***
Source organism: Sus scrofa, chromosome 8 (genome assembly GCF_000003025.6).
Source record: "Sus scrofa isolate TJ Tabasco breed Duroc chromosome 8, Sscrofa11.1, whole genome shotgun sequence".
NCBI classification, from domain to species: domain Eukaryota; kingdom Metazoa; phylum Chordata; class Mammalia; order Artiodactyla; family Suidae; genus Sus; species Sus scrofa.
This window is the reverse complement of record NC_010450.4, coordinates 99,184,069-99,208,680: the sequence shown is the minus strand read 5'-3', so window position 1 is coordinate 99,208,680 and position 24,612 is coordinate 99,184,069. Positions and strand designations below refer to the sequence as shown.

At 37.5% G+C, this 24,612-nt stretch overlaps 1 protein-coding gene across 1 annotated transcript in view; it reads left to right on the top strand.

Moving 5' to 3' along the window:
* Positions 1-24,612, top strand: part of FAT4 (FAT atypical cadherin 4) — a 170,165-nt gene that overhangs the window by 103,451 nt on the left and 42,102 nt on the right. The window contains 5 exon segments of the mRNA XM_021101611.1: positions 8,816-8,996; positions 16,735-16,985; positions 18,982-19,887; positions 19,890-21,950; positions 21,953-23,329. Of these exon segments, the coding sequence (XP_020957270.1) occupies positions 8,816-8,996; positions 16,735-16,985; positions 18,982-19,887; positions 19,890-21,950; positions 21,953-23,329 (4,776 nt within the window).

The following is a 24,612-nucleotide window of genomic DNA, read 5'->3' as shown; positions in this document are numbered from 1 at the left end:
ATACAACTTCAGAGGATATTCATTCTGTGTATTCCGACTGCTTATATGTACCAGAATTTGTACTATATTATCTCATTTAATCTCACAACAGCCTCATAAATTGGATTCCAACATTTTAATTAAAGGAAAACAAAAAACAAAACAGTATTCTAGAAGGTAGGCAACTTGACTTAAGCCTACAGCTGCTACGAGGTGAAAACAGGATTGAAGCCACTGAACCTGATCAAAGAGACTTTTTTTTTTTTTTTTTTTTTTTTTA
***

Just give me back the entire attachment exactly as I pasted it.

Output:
Source organism: Sus scrofa, chromosome 8 (genome assembly GCF_000003025.6).
Source record: "Sus scrofa isolate TJ Tabasco breed Duroc chromosome 8, Sscrofa11.1, whole genome shotgun sequence".
NCBI classification, from domain to species: domain Eukaryota; kingdom Metazoa; phylum Chordata; class Mammalia; order Artiodactyla; family Suidae; genus Sus; species Sus scrofa.
This window is the reverse complement of record NC_010450.4, coordinates 99,184,069-99,208,680: the sequence shown is the minus strand read 5'-3', so window position 1 is coordinate 99,208,680 and position 24,612 is coordinate 99,184,069. Positions and strand designations below refer to the sequence as shown.

At 37.5% G+C, this 24,612-nt stretch overlaps 1 protein-coding gene across 1 annotated transcript in view; it reads left to right on the top strand.

Moving 5' to 3' along the window:
* Positions 1-24,612, top strand: part of FAT4 (FAT atypical cadherin 4) — a 170,165-nt gene that overhangs the window by 103,451 nt on the left and 42,102 nt on the right. The window contains 5 exon segments of the mRNA XM_021101611.1: positions 8,816-8,996; positions 16,735-16,985; positions 18,982-19,887; positions 19,890-21,950; positions 21,953-23,329. Of these exon segments, the coding sequence (XP_020957270.1) occupies positions 8,816-8,996; positions 16,735-16,985; positions 18,982-19,887; positions 19,890-21,950; positions 21,953-23,329 (4,776 nt within the window).

The following is a 24,612-nucleotide window of genomic DNA, read 5'->3' as shown; positions in this document are numbered from 1 at the left end:
ATACAACTTCAGAGGATATTCATTCTGTGTATTCCGACTGCTTATATGTACCAGAATTTGTACTATATTATCTCATTTAATCTCACAACAGCCTCATAAATTGGATTCCAACATTTTAATTAAAGGAAAACAAAAAACAAAACAGTATTCTAGAAGGTAGGCAACTTGACTTAAGCCTACAGCTGCTACGAGGTGAAAACAGGATTGAAGCCACTGAACCTGATCAAAGAGACTTTTTTTTTTTTTTTTTTTTTTTTTA